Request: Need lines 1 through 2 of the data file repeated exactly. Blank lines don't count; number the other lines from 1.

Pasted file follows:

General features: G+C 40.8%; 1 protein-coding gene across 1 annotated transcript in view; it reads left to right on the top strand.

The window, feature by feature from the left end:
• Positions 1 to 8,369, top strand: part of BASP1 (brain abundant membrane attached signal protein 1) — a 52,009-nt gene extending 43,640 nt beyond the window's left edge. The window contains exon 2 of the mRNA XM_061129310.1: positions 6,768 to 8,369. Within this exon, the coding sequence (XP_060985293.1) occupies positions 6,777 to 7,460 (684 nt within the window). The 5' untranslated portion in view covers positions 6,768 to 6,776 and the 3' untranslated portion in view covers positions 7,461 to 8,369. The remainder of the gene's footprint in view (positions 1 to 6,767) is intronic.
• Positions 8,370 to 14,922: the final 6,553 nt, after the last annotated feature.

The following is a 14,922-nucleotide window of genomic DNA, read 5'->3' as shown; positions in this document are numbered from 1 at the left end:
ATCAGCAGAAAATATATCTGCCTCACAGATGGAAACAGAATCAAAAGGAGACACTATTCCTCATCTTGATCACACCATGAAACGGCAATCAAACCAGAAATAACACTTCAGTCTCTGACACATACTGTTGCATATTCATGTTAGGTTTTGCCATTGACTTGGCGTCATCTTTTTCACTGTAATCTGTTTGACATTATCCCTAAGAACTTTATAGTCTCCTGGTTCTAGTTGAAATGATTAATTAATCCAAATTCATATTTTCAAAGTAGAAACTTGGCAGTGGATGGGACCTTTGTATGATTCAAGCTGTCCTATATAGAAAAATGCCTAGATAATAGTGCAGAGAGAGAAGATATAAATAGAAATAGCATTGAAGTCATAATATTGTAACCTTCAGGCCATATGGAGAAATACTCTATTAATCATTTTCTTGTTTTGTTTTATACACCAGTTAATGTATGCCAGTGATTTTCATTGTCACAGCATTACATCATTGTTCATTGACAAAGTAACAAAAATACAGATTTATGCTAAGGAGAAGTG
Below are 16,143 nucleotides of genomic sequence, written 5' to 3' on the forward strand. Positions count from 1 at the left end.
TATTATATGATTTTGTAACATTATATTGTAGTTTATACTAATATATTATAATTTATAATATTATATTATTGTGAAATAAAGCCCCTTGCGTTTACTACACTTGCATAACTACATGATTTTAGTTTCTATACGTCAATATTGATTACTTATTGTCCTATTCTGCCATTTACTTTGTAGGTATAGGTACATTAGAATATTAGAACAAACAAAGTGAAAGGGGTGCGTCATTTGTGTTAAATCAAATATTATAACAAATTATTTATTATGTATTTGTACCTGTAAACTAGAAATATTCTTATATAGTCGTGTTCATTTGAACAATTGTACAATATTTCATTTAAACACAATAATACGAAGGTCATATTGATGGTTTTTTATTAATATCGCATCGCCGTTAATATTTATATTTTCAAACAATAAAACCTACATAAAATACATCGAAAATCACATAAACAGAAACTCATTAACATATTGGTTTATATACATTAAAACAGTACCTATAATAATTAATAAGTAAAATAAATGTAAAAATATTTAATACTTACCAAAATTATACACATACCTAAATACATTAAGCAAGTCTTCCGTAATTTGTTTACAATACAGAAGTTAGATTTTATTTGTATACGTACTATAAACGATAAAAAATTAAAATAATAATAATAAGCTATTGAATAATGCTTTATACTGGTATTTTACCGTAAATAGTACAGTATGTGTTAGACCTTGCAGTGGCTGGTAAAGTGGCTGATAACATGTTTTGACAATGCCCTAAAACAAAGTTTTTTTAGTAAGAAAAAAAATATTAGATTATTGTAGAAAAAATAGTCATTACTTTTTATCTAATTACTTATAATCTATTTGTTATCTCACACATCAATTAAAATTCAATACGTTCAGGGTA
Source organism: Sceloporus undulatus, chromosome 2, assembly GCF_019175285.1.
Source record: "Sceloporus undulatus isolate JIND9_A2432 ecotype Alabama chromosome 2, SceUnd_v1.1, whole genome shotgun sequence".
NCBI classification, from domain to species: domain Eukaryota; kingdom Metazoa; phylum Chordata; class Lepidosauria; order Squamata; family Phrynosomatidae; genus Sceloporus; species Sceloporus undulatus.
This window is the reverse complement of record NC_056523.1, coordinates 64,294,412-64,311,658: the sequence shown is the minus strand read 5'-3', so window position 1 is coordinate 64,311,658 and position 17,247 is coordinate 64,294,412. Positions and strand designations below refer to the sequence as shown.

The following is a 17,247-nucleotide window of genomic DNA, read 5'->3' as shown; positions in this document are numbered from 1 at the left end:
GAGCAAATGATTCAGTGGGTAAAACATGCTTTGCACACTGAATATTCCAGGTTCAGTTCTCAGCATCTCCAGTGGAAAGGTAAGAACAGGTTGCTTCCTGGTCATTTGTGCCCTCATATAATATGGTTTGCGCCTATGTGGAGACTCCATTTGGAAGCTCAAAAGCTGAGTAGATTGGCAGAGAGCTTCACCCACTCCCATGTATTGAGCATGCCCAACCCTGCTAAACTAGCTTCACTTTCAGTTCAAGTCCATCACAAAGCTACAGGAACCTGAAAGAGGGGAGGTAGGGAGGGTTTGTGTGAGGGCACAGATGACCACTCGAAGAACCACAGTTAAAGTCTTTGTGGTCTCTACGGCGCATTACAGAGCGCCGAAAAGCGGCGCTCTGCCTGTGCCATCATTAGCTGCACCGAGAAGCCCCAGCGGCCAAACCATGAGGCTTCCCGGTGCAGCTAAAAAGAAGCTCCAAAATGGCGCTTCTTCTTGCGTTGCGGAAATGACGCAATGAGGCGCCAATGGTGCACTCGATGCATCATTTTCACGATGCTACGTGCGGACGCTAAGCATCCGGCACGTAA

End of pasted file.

General features: G+C 40.8%; 1 protein-coding gene across 1 annotated transcript in view; it reads left to right on the top strand.

The window, feature by feature from the left end: